John Patrick Baker
AFRH-W Resident Highlight – John Patrick Baker
By Christine Baldwin, Librarian
John Patrick Baker, a fairly new resident, was born in Arkansas in 1929. That year marked the onset of the Great Depression of the 1930s. Cotton and other agricultural prices hit rock bottom and times were very hard there. For many years, Arkansas was often next to last among the then 48 states of the union in economic, educational and social indicators. “We continually gave thanks to our neighbor, Mississippi, which was usually the only state ranked below us in such statistics,” John observed. Today, he notes that Arkansas has the dubious distinction, in his eyes, of being at the very top of the 50 states in citizen obesity and second in the number of guns per capita owned by its citizenry. But he loves his native state none the less.
In the late 1940s, in order to help with his college expenses, John joined the local infantry company of the Arkansas National Guard, and while that unit did not get called up for active duty in the Korean War, John allowed himself to be drafted for individual active service in the U.S. Army in 1951. He was sent to Fort Sill, Oklahoma, for basic artillery training. After that he was assigned to the 235th Field Artillery Observation Battalion, which was located in an area at the Korean front called the “Iron Triangle” in the IX Corps sector. John modestly says his most significant contribution was digging and closing latrines, called slit trenches, for his battery in the often frozen terrain of North Korea. He was returned to the states the month the hostilities in Korea ended in July 1953.
As far as his Army service is concerned, John believes today’s Army is quite different from the one in which he served in at least one respect. In the aftermath of the sudden invasion of South Korea in 1950 by North Korea, supported by Russia and China, there was an immediate and urgent need for massive numbers of American ground troops. For the average enlisted recruit like himself, the basic demands were “obey orders, keep your mouth shut and your bowels open.” He also had to know the close order drill and the relatively simple nomenclature and operation of the M-1 Garand rifle and carbine. Today, John thinks there must be greater technical training and demands on the new soldiers. The highest rank he achieved was E-4, corporal.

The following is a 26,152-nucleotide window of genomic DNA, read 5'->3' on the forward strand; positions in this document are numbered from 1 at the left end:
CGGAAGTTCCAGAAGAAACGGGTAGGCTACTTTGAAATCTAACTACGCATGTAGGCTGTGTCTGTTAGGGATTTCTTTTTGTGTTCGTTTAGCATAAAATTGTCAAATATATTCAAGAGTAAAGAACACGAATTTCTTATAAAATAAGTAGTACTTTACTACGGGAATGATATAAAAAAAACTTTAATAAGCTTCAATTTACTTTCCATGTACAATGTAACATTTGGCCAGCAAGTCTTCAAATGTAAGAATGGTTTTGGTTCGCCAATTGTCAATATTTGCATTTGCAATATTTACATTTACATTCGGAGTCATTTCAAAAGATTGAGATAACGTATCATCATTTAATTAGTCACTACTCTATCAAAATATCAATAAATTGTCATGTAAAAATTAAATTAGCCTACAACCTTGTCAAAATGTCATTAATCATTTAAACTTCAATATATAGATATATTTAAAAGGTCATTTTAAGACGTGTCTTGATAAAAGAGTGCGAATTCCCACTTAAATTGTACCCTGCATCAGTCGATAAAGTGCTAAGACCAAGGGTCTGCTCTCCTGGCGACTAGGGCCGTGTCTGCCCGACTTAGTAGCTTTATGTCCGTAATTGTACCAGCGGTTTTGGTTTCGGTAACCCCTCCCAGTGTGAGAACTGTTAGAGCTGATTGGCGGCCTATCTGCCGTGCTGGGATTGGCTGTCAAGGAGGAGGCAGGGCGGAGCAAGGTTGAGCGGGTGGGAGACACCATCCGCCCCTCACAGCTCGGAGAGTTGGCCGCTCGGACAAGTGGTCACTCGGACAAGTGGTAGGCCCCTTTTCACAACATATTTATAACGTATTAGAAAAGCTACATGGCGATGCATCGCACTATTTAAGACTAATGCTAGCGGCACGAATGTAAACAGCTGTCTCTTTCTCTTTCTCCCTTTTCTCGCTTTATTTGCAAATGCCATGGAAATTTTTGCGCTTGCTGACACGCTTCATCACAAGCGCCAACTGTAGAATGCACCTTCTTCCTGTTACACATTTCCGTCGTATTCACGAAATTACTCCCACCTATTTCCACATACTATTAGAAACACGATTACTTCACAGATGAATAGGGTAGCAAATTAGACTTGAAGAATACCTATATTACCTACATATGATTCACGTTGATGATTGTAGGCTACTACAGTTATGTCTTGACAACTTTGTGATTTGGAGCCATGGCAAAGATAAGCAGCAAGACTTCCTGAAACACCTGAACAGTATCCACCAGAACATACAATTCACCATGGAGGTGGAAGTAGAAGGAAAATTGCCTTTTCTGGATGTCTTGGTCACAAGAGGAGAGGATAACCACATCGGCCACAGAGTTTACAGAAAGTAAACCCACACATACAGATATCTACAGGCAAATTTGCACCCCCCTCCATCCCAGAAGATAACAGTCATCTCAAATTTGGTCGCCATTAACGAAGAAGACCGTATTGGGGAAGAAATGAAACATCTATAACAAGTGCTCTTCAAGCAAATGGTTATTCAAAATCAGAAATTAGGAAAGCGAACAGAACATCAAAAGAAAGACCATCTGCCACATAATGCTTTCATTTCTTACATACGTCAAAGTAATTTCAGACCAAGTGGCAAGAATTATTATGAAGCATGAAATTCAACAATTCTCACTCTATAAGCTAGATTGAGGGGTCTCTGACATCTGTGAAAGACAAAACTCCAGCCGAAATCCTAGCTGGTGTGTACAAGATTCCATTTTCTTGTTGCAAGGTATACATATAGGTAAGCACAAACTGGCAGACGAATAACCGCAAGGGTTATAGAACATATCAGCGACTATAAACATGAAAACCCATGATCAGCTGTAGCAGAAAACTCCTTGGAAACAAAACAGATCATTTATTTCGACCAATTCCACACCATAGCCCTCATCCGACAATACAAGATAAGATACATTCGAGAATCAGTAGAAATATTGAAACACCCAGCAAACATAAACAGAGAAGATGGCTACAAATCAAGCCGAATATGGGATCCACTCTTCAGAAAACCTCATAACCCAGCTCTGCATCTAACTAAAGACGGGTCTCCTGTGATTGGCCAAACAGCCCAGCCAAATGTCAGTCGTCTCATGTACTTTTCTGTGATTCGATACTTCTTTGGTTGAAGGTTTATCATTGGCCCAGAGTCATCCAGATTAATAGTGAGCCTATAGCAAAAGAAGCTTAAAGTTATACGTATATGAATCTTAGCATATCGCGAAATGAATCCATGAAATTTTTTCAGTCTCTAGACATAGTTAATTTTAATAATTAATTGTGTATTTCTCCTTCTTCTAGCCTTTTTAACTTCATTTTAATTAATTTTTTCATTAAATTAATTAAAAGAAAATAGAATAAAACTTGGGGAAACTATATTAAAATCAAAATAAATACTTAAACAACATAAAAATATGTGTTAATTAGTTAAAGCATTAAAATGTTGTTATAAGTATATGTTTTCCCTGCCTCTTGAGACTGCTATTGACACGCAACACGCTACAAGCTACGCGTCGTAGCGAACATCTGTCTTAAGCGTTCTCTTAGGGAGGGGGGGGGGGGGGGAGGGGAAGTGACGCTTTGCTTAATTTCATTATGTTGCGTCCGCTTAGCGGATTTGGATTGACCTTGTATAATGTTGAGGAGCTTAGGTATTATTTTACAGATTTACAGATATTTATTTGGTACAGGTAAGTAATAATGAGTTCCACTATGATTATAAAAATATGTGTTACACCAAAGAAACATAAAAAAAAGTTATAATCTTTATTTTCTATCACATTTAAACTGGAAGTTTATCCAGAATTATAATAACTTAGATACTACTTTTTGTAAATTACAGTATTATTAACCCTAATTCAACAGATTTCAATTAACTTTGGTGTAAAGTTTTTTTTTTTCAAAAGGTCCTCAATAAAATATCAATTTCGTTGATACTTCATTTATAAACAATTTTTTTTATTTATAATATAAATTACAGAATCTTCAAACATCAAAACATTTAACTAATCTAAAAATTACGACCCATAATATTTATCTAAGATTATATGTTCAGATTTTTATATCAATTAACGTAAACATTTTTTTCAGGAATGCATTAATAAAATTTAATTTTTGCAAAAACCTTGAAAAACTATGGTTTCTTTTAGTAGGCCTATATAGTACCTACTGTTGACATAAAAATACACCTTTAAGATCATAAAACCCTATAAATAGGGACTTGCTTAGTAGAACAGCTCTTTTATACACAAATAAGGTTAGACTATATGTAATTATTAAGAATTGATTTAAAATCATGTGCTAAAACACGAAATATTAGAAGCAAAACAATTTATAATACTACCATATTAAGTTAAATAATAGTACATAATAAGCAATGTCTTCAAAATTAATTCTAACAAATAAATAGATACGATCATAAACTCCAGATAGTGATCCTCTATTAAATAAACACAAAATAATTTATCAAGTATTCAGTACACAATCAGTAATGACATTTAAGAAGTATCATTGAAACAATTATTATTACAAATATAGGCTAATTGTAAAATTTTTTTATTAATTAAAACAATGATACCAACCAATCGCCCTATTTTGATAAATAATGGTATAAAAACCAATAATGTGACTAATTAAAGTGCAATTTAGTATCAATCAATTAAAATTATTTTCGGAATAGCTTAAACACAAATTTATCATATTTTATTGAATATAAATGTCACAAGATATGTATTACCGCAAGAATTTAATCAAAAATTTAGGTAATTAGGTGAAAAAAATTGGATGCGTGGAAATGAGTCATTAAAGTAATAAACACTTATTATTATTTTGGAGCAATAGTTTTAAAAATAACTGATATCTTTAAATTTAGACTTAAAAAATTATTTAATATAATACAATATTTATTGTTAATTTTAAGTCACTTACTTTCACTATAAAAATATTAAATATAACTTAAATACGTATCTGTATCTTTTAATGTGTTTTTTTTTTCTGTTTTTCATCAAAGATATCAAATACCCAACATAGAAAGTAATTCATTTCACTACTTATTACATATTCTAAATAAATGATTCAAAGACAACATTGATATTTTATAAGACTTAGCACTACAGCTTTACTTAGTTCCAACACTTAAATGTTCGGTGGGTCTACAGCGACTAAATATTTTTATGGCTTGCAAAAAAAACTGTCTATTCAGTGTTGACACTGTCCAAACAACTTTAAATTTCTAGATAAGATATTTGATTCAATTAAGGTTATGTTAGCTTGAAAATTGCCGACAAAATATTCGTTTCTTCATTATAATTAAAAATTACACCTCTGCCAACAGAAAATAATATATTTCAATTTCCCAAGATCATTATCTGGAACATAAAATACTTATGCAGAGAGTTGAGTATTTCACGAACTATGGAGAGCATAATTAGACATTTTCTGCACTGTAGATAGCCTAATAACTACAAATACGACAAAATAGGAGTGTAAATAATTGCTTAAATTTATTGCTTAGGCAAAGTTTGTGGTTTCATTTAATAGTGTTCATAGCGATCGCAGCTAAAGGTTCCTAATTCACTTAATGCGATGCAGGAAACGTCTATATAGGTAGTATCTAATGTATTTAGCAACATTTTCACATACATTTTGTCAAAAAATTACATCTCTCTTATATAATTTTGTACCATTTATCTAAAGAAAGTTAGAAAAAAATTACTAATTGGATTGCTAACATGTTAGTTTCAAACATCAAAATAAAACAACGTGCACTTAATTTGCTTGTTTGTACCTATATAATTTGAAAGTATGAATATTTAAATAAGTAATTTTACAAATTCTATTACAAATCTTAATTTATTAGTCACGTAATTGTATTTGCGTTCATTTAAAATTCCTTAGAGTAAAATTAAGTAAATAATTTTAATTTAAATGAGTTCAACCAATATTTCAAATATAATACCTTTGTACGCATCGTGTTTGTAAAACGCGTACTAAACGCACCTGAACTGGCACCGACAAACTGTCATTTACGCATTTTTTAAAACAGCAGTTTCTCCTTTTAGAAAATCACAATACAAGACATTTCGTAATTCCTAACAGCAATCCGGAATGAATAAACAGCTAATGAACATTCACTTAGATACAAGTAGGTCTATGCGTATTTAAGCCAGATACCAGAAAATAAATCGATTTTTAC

After his military service, John went to law school on the G.I. Bill; first at the University of Arkansas and then at Georgetown University Law Center in Washington, D.C. After completing his legal studies, he got a job on Capitol Hill and worked for congressional offices for the next 20-plus years, the last thirteen of which were as the assistant chief counsel of the House Ways and Means Committee. John retired from the Hill in 1981. John jokes “the normal progression from working that long on Capitol Hill should have been immediate mandatory admission to St. Elizabeth’s Hospital! Instead I went to seminary and after graduation became a Methodist minister.” He served as the Assistant Pastor at Foundry United Methodist Church in Washington, D.C. He confesses, tongue in cheek and with a twinkle in his eye, “perhaps my principal motivation for this change in direction was to do penance for all those years on the Hill and hopefully to lessen somewhat my time in Purgatory.”
John retired from the ministry in 1991, but still engages in volunteer work. He was a volunteer teacher of English in Slovakia in 1992 and in Vietnam in 1995. For thirty years, until age prevented it, he was a volunteer driver for McKenna’s Wagon for Martha’s Table. It is a soup and sandwich van serving the inner-city communities in D.C. He is still a hospice volunteer and has amassed over 2,000 volunteer hours at Mount Vernon, George Washington’s estate. Hence his hairdo! You may have thought of him as a hippie, but look on your quarter and you’ll see how George Washington wore his hair!
John is divorced and has a son and daughter and two grandsons. His hobbies are ballroom dancing and singing. He loves living at AFRH Washington. “Everything here is just great!” he declares. “I have found a very nice home!”